New measurements of the brightness difference sensibility of the eye corroborate the data of previous workers which show that ΔI/I decreases as I increases. Contrary to previous report, ΔI/I does not normally increase again at high intensities, but instead decreases steadily, approaching a finite limiting value, which depends on the area of the test-field and on the brightness of the surrounding field.
On a logarithmic plot, the data of ΔI/I against I for test-fields below 2° are continuous, whereas those for test-fields above 2° show a sharp discontinuity in the region of intensity in which ΔI/I decreases rapidly. This discontinuity is shown to divide the data into predominantly rod function at low intensities, and predominantly cone function at high intensities. Fields below 2° give higher values of ΔI/I at all intensities, when compared with larger fields. Fields greater than one or two degrees differ from one another principally on the low intensity side of the break. Changes in area above this limit are therefore mainly effective by changing the number of rods concerned. This is confirmed by experiments controlling the relative numbers of rods and cones with lights of different wavelength and with different retinal locations.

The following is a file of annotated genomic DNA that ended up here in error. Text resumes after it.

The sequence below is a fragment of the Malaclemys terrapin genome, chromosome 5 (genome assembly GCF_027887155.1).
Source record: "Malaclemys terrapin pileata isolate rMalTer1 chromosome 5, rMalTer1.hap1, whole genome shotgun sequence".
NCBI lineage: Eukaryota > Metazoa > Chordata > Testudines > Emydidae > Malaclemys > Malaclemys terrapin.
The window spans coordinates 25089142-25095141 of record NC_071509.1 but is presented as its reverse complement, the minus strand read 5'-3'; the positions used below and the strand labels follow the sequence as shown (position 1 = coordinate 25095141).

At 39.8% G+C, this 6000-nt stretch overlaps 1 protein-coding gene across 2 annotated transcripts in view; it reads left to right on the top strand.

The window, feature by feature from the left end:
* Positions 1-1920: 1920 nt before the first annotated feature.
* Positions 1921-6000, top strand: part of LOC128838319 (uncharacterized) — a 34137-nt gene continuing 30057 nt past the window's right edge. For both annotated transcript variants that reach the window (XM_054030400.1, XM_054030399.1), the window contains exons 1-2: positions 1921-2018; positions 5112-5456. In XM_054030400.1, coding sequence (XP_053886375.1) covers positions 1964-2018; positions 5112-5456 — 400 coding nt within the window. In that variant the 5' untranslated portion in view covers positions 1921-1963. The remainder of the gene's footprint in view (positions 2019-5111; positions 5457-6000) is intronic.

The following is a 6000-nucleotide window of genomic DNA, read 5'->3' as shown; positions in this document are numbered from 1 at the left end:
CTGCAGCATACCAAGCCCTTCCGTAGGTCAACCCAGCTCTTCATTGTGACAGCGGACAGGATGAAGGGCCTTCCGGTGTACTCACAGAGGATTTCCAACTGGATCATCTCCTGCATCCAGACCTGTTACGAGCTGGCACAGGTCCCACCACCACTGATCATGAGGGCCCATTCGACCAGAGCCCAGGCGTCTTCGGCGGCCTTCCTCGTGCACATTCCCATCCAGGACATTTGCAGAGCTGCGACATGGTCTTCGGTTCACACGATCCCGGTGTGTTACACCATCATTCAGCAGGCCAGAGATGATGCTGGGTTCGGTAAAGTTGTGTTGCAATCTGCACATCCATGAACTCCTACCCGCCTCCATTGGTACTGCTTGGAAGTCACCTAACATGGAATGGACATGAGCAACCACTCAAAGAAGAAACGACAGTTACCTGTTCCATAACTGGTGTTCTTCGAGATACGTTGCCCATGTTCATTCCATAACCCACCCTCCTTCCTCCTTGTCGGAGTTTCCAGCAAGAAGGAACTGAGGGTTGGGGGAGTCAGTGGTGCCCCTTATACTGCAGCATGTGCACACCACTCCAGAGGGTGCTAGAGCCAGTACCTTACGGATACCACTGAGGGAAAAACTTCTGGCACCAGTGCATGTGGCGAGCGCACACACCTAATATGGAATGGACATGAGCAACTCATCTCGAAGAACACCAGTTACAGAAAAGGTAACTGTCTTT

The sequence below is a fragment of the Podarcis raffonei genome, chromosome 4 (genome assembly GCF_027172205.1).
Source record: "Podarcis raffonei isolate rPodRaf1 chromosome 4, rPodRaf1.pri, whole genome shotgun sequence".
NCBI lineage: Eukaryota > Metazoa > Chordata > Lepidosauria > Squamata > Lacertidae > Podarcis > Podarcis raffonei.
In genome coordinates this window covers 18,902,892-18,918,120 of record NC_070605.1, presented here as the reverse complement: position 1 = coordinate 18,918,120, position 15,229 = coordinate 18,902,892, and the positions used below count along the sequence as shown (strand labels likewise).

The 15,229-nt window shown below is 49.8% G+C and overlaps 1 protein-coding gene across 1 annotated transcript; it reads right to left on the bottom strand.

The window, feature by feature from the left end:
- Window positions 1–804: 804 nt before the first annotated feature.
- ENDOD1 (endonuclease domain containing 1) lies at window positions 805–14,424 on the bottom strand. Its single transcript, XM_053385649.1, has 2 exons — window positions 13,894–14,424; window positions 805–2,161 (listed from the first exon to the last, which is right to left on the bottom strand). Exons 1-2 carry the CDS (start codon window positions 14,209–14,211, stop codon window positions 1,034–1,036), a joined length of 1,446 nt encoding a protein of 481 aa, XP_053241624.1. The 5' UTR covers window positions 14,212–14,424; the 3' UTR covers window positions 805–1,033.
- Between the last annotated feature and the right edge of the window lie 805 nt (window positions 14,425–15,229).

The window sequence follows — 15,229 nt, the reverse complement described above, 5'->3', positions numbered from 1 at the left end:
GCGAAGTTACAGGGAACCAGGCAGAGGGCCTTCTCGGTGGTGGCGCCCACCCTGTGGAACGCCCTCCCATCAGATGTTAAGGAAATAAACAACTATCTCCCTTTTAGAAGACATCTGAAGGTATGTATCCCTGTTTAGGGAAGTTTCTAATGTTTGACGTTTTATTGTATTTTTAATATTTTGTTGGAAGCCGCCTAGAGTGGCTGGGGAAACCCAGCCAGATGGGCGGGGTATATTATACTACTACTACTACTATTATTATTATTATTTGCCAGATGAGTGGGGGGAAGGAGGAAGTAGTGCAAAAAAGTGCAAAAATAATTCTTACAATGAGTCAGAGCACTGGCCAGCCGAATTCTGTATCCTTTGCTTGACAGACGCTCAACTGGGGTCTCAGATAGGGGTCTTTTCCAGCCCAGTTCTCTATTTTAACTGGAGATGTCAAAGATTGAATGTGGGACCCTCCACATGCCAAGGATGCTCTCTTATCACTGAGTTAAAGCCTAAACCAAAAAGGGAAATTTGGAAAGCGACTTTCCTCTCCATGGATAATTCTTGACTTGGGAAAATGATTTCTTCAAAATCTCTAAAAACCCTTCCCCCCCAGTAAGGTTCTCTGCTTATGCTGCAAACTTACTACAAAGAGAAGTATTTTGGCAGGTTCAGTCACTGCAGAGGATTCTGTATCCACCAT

At high intensities ΔI/I is extremely sensitive to changes in brightness of surrounding visual fields, except for large test-fields which effectually furnish their own surrounds. This sensitivity is especially marked for fields of less than half a degree in diameter. Although the effect is most conspicuous for high intensities, the surround brightness seems to affect the relation between variables as a whole, except in very small fields where absence of a surround of adequate brightness results in the distortion of the theoretical relation otherwise found.
The theoretical relationship for intensity discrimination derived by Hecht is shown to fit practically all of the data. Changes in experimental variables such as retinal image area, wavelength, fixation, and criterion may be described as affecting the numerical quantities of this relationship.